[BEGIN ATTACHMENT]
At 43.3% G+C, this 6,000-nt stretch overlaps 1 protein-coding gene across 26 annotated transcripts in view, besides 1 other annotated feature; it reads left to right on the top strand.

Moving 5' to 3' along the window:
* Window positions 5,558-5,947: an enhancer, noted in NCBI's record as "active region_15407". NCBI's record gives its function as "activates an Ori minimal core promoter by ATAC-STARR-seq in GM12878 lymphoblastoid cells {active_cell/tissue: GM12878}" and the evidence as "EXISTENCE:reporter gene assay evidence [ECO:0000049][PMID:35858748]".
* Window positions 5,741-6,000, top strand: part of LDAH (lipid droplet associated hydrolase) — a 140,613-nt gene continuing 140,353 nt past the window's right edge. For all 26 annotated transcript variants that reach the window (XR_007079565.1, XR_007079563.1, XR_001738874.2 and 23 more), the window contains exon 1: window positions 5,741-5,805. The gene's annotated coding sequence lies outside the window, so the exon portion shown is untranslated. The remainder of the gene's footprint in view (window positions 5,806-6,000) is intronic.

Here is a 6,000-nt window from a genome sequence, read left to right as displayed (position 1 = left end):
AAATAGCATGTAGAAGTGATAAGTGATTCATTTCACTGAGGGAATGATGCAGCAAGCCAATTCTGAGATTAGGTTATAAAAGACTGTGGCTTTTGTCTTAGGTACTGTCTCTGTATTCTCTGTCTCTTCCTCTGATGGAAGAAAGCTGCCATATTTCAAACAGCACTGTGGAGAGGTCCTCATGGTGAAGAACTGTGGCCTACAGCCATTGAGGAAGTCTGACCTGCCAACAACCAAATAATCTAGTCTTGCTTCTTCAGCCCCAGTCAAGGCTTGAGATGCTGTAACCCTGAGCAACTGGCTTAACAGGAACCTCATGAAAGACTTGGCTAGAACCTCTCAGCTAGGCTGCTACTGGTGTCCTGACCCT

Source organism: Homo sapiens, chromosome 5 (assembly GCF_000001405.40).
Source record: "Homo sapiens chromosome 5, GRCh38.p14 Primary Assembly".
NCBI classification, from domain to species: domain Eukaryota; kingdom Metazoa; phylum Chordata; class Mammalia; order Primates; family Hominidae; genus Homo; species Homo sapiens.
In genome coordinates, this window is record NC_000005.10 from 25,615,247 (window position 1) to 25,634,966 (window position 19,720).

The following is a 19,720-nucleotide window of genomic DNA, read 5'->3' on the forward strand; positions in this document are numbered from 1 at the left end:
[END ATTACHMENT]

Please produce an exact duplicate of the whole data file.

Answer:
At 43.3% G+C, this 6,000-nt stretch overlaps 1 protein-coding gene across 26 annotated transcripts in view, besides 1 other annotated feature; it reads left to right on the top strand.

Moving 5' to 3' along the window:
* Window positions 5,558-5,947: an enhancer, noted in NCBI's record as "active region_15407". NCBI's record gives its function as "activates an Ori minimal core promoter by ATAC-STARR-seq in GM12878 lymphoblastoid cells {active_cell/tissue: GM12878}" and the evidence as "EXISTENCE:reporter gene assay evidence [ECO:0000049][PMID:35858748]".
* Window positions 5,741-6,000, top strand: part of LDAH (lipid droplet associated hydrolase) — a 140,613-nt gene continuing 140,353 nt past the window's right edge. For all 26 annotated transcript variants that reach the window (XR_007079565.1, XR_007079563.1, XR_001738874.2 and 23 more), the window contains exon 1: window positions 5,741-5,805. The gene's annotated coding sequence lies outside the window, so the exon portion shown is untranslated. The remainder of the gene's footprint in view (window positions 5,806-6,000) is intronic.

Here is a 6,000-nt window from a genome sequence, read left to right as displayed (position 1 = left end):
AAATAGCATGTAGAAGTGATAAGTGATTCATTTCACTGAGGGAATGATGCAGCAAGCCAATTCTGAGATTAGGTTATAAAAGACTGTGGCTTTTGTCTTAGGTACTGTCTCTGTATTCTCTGTCTCTTCCTCTGATGGAAGAAAGCTGCCATATTTCAAACAGCACTGTGGAGAGGTCCTCATGGTGAAGAACTGTGGCCTACAGCCATTGAGGAAGTCTGACCTGCCAACAACCAAATAATCTAGTCTTGCTTCTTCAGCCCCAGTCAAGGCTTGAGATGCTGTAACCCTGAGCAACTGGCTTAACAGGAACCTCATGAAAGACTTGGCTAGAACCTCTCAGCTAGGCTGCTACTGGTGTCCTGACCCT

Source organism: Homo sapiens, chromosome 5 (assembly GCF_000001405.40).
Source record: "Homo sapiens chromosome 5, GRCh38.p14 Primary Assembly".
NCBI classification, from domain to species: domain Eukaryota; kingdom Metazoa; phylum Chordata; class Mammalia; order Primates; family Hominidae; genus Homo; species Homo sapiens.
In genome coordinates, this window is record NC_000005.10 from 25,615,247 (window position 1) to 25,634,966 (window position 19,720).

The following is a 19,720-nucleotide window of genomic DNA, read 5'->3' on the forward strand; positions in this document are numbered from 1 at the left end: